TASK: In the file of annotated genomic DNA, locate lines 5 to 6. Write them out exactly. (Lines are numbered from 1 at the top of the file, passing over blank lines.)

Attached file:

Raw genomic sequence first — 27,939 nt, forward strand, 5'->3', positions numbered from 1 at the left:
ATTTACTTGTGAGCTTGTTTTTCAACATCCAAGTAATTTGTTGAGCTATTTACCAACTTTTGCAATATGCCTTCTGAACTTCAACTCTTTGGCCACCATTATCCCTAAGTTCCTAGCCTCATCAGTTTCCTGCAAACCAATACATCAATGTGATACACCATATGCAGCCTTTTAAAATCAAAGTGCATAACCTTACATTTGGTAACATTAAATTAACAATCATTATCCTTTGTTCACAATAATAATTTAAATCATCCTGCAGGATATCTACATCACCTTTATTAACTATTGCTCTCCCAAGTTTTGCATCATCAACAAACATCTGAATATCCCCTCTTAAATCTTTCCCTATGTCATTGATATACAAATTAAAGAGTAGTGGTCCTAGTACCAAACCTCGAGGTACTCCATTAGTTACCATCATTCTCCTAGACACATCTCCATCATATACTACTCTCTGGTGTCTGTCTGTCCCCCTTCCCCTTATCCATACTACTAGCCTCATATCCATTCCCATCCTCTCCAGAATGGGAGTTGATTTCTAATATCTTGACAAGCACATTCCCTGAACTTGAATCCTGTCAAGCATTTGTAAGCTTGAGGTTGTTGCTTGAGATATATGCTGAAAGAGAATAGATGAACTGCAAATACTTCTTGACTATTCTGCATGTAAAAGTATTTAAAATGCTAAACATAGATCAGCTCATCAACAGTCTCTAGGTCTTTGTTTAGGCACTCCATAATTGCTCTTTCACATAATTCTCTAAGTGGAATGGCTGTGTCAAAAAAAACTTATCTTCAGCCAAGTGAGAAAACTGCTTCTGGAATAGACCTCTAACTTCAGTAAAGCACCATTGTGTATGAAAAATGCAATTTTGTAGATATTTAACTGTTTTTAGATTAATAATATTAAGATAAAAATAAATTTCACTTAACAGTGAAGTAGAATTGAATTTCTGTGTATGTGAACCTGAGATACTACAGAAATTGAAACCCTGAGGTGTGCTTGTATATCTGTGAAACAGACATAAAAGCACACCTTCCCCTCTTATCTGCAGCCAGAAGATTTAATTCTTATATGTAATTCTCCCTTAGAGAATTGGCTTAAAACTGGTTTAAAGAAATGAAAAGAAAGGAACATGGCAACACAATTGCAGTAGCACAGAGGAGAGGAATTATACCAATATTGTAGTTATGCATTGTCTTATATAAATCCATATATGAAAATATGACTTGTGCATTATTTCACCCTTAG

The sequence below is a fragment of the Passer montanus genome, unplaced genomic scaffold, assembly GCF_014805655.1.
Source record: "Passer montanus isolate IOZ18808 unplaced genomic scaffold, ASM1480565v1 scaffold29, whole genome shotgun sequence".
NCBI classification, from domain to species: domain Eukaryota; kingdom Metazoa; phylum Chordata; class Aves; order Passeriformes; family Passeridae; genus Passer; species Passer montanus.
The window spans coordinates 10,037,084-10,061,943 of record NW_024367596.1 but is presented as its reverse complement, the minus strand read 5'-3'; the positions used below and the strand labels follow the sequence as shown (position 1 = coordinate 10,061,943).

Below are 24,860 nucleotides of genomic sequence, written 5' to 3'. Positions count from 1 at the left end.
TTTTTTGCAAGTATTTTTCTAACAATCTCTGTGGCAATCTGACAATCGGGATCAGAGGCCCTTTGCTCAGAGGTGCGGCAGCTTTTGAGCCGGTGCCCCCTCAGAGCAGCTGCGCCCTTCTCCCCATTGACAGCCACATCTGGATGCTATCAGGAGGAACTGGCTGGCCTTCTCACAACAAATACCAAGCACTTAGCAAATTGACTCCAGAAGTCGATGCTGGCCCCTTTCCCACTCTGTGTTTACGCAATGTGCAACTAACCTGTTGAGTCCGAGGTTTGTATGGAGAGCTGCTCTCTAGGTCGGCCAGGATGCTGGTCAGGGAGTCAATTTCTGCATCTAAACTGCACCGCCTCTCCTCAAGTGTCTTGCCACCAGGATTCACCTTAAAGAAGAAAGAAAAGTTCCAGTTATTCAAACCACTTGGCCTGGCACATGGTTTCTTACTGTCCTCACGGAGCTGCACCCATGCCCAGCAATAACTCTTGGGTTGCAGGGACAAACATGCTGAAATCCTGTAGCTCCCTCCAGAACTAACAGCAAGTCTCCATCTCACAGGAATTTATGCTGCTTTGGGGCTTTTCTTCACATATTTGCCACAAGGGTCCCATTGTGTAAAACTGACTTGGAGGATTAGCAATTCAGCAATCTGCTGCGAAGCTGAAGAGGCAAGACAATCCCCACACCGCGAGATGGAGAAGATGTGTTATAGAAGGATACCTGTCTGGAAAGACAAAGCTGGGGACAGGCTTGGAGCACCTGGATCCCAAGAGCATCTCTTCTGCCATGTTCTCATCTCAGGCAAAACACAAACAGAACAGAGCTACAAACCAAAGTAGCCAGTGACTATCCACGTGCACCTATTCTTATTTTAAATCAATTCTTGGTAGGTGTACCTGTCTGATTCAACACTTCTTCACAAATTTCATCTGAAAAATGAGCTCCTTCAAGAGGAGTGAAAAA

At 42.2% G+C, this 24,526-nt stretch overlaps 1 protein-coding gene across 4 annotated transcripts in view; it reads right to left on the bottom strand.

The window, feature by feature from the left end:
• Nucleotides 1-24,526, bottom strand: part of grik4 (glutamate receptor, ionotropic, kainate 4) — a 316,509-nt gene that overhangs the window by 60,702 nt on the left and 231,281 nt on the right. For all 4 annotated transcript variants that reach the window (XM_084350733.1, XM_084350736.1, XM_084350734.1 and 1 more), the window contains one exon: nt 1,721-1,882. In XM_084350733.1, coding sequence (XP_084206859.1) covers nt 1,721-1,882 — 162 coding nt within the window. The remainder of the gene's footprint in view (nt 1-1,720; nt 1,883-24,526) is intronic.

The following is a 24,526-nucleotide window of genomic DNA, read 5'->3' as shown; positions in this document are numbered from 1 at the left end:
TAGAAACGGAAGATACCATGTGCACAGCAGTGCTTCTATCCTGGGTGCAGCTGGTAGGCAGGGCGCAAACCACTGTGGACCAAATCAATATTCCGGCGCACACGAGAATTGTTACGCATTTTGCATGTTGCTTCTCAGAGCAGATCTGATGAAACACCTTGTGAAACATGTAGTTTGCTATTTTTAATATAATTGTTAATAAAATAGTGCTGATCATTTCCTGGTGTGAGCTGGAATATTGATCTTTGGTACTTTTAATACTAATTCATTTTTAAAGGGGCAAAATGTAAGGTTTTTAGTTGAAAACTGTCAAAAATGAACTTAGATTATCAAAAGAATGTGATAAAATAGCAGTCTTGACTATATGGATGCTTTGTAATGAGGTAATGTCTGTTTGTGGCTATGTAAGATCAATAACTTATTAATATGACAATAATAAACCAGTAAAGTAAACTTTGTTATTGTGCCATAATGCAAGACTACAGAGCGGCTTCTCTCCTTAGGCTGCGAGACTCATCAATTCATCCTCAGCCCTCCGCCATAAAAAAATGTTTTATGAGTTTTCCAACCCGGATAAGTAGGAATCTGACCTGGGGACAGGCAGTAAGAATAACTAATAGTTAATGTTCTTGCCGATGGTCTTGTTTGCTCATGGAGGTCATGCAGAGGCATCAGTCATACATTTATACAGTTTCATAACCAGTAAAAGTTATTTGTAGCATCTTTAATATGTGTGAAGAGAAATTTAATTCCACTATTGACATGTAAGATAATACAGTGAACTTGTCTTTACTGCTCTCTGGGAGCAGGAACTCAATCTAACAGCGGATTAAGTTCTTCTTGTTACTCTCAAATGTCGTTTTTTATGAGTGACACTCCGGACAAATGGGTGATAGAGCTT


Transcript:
NCBI classification, from domain to species: domain Eukaryota; kingdom Metazoa; phylum Chordata; class Aves; order Passeriformes; family Passeridae; genus Passer; species Passer montanus.
The window spans coordinates 10,037,084-10,061,943 of record NW_024367596.1 but is presented as its reverse complement, the minus strand read 5'-3'; the positions used below and the strand labels follow the sequence as shown (position 1 = coordinate 10,061,943).